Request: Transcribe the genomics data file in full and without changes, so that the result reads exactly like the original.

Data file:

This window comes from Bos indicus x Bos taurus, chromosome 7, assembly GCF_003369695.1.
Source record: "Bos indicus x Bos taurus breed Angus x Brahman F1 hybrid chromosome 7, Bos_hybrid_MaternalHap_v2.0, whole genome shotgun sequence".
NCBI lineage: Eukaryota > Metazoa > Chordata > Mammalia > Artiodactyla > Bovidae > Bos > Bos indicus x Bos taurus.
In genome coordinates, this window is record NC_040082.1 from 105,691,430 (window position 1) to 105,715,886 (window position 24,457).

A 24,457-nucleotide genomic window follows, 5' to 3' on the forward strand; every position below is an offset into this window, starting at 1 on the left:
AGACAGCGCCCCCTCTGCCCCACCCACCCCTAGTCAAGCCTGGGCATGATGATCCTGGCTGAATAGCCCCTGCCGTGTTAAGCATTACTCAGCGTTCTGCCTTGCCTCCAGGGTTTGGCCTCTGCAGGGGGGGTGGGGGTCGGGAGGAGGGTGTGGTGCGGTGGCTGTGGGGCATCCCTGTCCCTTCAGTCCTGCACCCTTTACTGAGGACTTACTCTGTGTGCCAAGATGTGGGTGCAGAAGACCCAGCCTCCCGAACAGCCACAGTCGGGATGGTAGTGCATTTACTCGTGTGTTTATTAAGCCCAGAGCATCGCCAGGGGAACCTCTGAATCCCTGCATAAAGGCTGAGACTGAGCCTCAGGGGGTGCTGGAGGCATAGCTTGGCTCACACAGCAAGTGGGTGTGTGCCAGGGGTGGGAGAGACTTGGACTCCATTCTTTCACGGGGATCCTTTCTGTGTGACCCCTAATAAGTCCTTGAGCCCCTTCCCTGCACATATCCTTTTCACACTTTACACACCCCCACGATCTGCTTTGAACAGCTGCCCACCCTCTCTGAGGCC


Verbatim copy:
This window comes from Bos indicus x Bos taurus, chromosome 7, assembly GCF_003369695.1.
Source record: "Bos indicus x Bos taurus breed Angus x Brahman F1 hybrid chromosome 7, Bos_hybrid_MaternalHap_v2.0, whole genome shotgun sequence".
NCBI lineage: Eukaryota > Metazoa > Chordata > Mammalia > Artiodactyla > Bovidae > Bos > Bos indicus x Bos taurus.
In genome coordinates, this window is record NC_040082.1 from 105,691,430 (window position 1) to 105,715,886 (window position 24,457).

A 24,457-nucleotide genomic window follows, 5' to 3' on the forward strand; every position below is an offset into this window, starting at 1 on the left:
AGACAGCGCCCCCTCTGCCCCACCCACCCCTAGTCAAGCCTGGGCATGATGATCCTGGCTGAATAGCCCCTGCCGTGTTAAGCATTACTCAGCGTTCTGCCTTGCCTCCAGGGTTTGGCCTCTGCAGGGGGGGTGGGGGTCGGGAGGAGGGTGTGGTGCGGTGGCTGTGGGGCATCCCTGTCCCTTCAGTCCTGCACCCTTTACTGAGGACTTACTCTGTGTGCCAAGATGTGGGTGCAGAAGACCCAGCCTCCCGAACAGCCACAGTCGGGATGGTAGTGCATTTACTCGTGTGTTTATTAAGCCCAGAGCATCGCCAGGGGAACCTCTGAATCCCTGCATAAAGGCTGAGACTGAGCCTCAGGGGGTGCTGGAGGCATAGCTTGGCTCACACAGCAAGTGGGTGTGTGCCAGGGGTGGGAGAGACTTGGACTCCATTCTTTCACGGGGATCCTTTCTGTGTGACCCCTAATAAGTCCTTGAGCCCCTTCCCTGCACATATCCTTTTCACACTTTACACACCCCCACGATCTGCTTTGAACAGCTGCCCACCCTCTCTGAGGCC